She destroyed the originals


(a) It shall be unlawful for an employer

(1) to fail or refuse to hire or to discharge any individual or otherwise discriminate against any individual with respect to his compensation, terms, conditions, or privileges of employment because of such individual's age; . . . .


29 U.S.C. § 206(d). This provision is actually part of the FLSA, but it has spawned a particular set of legal problems. See Lopatka, A 1977 Primer on the Federal Regulation of Employment Discrimination, 1977 U.Ill.L.F. 69, 118-21


Evidence introduced at trial indicated that Fields' hiring and wage policies were subject to centralized control of a significant degree. It was hardly an abuse of discretion in these circumstances for the district court to enjoin Fields as a corporate defendant rather than to enter a limited injunction against the individual stores found to be in violation of the Equal Pay Act

488 F.2d at 449.


The other cases relied upon by the Secretary do not help him. In Hodgson v. Approved Personnel Service, Inc., 529 F.2d 760, 764 (4th Cir. 1975), the court held that the district court should have granted a broad injunction against the employment agency in light of the 20 to 30 violations found and the breaking of the agency's repeated informal promises to comply with the Act

The case of Wirtz v. Ocala Gas Company, 336 F.2d 236 (5th Cir. 1964), is simply not in point. Ocala Gas involved interpretation of a broad decree to which the company's president consented. It was held that the injunction applied to the operations of the corporation succeeding from the merger of Ocala Gas with another company controlled by Ocala Gas's president and his family. Id. at 238-40. It is interesting to note that in Ocala Gas the court noted the general rule that an injunction is warranted where there is a likelihood of further violations. The complementary rule is obviously that an injunction's scope should not exceed the likely scope of future violations. Hodgson v. Corning Glass Works, supra; Hodgson v. First Federal, supra.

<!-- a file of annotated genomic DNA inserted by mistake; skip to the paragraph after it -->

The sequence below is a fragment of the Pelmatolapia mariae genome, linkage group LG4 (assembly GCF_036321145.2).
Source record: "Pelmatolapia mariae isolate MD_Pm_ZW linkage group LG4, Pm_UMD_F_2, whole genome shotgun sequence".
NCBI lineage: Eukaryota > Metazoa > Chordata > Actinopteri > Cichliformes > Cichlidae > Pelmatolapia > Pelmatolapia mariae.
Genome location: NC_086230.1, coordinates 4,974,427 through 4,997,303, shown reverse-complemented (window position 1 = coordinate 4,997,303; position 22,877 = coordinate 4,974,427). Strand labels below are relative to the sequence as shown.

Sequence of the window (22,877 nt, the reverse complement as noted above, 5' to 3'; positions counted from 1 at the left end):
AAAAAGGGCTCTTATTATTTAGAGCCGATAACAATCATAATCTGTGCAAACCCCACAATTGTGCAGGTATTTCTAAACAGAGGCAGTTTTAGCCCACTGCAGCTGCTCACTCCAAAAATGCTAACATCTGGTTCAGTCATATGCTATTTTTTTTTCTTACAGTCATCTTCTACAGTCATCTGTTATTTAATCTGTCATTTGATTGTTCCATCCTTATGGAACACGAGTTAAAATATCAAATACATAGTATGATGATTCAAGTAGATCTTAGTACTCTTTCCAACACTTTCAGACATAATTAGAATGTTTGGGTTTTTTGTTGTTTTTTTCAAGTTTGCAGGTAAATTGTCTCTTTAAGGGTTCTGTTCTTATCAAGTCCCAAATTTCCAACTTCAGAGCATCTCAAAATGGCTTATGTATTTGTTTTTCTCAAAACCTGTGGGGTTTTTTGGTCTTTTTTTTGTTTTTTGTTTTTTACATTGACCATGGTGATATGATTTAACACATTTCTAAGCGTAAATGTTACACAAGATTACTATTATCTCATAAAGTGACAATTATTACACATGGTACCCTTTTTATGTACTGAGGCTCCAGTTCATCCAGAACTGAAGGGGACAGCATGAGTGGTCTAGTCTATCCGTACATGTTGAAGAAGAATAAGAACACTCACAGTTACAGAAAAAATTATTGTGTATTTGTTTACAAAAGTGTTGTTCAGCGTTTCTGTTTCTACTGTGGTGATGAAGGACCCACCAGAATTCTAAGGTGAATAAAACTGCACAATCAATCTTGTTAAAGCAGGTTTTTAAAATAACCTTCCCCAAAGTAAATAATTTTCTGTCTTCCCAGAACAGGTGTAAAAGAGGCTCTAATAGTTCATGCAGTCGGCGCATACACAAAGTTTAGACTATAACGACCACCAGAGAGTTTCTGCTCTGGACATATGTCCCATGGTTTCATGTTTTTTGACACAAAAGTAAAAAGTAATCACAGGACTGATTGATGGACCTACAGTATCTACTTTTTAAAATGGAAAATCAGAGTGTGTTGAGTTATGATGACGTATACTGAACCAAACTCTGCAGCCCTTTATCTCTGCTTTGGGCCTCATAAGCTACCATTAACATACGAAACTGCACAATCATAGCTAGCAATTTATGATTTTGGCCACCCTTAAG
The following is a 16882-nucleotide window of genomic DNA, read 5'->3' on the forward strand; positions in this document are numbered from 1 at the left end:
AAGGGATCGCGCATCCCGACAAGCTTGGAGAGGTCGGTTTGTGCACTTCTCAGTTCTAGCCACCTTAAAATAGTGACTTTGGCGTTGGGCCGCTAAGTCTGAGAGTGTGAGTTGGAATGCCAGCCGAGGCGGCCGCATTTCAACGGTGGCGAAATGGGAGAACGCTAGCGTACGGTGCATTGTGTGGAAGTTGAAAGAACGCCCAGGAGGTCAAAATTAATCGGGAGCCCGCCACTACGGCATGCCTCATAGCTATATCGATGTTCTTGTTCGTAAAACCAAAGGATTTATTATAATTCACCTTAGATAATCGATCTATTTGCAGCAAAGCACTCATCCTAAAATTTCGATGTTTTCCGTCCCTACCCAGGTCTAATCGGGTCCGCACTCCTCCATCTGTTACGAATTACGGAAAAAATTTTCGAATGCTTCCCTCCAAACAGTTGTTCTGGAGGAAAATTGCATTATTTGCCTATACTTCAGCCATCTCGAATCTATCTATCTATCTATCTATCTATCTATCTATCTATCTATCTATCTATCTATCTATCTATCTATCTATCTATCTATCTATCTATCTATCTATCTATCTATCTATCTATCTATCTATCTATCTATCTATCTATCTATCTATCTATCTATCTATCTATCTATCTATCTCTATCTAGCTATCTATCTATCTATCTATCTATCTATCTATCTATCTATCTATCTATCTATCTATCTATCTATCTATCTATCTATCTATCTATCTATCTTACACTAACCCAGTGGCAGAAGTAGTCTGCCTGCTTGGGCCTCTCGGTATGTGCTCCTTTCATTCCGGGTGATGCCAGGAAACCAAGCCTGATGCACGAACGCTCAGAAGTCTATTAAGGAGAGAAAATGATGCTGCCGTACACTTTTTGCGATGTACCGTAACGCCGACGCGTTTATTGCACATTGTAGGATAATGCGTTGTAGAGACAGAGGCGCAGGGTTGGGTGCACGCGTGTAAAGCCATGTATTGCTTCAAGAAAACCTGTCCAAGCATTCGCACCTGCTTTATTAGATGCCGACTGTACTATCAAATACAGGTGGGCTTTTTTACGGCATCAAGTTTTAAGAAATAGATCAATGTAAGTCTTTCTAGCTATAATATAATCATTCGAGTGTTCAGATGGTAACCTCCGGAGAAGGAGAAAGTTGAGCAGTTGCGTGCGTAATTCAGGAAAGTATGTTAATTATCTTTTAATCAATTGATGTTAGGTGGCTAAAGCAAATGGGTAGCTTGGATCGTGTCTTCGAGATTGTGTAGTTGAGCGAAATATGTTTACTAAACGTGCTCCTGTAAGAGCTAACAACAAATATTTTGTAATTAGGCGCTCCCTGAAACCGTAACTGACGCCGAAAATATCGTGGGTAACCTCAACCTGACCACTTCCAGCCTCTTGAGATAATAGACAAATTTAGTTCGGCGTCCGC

The district judge, in his remarks at the end of trial, faulted Goodyear for not better policing the hiring decisions of local store managers, and he apparently thought a broad injunction would encourage greater oversight. The ADEA, however, does not require centralized supervision of employment decisions. Under the Act and the authorities cited above, therefore, imposition of that burden on the Company is unwarranted absent proof, at least, of a company policy or numerous violations


Appellant also suggests that the injunctive order is defective because it enjoins violations of ADEA § 4(a) without specifying the exclusions of section 4(f). An injunction issued on remand must give the employer the benefit of the section 4(f) exclusions. See Hodgson v. First Federal, supra at 827


Wilson v. Sealtest Foods Div., supra at 86


ADEA § 7(b) grants the district court jurisdiction to grant such relief "as may be appropriate," including the enforcement of an employer's liability for lost wages